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Category Archive for 'England'

Nikki, the twenty-two-year-old daughter of a Sikh immigrant to England, is feeling independent, having left university after deciding that the law courses she had been taking to please her father do not interest her. She has also found her own apartment and moved away from her mother and sister at the family flat. She applies for a part-time teaching job with the Sikh Community Association, connected with the enormous Gurdwara Temple, which is the center of activity in the Southall section of London. When she gets the job, she quickly learns that most of the women who have signed up for her writing course are illiterate, and Nikki is not very fluent in Punjabi. Yes, the widows do tell erotic stories, which become their form of rebellion against all the strictures, prohibitions, and required behaviors which have so governed their lives. Soon their behavior and their excitement comes to the attention of the female director of the community association, who is already keeping an eye on Nikki for her failure to act subservient and obey her directives. This very “full,” well-developed novel does much more than highlight erotic fantasies as it explores cultural traditions, issues of immigration, some immigrants’ wishes to retain their old traditions while living in a new country, and the difficulties of those who wish to participate in the life of the new country while still honoring the traditions of the old. Honor is a big part of this novel, and respect is a continuing goal.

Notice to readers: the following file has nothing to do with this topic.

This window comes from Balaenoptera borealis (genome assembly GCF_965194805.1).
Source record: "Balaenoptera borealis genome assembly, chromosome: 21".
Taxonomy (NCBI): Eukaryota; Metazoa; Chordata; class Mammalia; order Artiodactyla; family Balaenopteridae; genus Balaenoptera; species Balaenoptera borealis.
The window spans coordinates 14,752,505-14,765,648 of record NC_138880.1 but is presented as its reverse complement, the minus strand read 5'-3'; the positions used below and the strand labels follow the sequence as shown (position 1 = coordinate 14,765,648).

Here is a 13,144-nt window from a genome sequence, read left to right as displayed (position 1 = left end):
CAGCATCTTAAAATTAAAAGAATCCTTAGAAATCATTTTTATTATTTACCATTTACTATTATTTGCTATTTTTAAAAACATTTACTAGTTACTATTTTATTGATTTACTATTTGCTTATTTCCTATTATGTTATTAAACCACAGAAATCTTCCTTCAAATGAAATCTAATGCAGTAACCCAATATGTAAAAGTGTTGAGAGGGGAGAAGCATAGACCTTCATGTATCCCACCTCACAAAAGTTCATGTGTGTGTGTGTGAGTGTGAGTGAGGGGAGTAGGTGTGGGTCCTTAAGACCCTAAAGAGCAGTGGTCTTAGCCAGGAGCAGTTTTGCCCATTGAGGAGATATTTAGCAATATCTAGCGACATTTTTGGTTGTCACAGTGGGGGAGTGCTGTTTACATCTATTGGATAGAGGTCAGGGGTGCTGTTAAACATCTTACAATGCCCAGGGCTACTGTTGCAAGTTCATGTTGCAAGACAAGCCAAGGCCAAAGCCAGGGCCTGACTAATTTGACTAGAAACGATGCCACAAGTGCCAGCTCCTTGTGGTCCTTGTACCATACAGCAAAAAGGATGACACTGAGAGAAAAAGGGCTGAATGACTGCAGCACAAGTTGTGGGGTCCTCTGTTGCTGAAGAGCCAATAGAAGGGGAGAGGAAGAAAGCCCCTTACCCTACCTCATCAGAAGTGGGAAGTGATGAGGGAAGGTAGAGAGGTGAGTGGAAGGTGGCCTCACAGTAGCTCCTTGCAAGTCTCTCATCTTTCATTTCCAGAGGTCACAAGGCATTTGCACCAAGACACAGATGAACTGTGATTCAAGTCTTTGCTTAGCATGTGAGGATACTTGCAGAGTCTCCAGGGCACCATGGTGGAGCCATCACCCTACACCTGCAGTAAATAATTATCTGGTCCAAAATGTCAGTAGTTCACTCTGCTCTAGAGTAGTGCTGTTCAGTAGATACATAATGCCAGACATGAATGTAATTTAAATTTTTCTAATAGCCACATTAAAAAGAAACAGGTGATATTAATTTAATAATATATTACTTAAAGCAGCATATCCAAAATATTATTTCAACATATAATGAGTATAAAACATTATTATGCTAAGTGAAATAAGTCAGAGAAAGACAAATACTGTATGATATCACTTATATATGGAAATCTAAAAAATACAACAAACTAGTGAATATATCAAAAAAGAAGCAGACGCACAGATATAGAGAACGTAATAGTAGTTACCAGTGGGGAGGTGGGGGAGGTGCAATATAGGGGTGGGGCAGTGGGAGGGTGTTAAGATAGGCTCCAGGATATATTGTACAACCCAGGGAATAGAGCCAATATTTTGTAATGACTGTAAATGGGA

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Having announced that this book will not be a “costume drama,” author Fay Weldon sets her story between 1922 and 1939, the period between the two world wars. While this is not a pure drawing room comedy, neither is it a story of postwar darkness – a story of families dealing with the deaths of their fathers and sons and the difficulties in supporting their families. Here Weldon’s characters are the elite and educated survivors from that Edwardian period, which shaped their thinking, behavior, and pocketbooks and which has left them out of touch with the real world as they now live in the war’s aftermath. Both satiric and ironic, the plot proves also to be very funny and cleverly revealing of social values. Sir Jeremy Ripple now runs a publishing house but likes to think of himself as a communist. Angela, his wife, the granddaughter of a Princess and niece of an Earl, is the money behind his company, and she still adheres to all the habits and behaviors of the upper class. Only Vivvie, their daughter, “large, ungainly five foot eleven inches tall, and twenty years old,” seems to have much realization of how the world works – and her conclusion is that small, pretty girls are the ones lucky in love. When Vivvie decides to propose marriage to a Douglas Fairbanks look-alike, the action begins, and it never quits. One of Fay Weldon’s best books to date.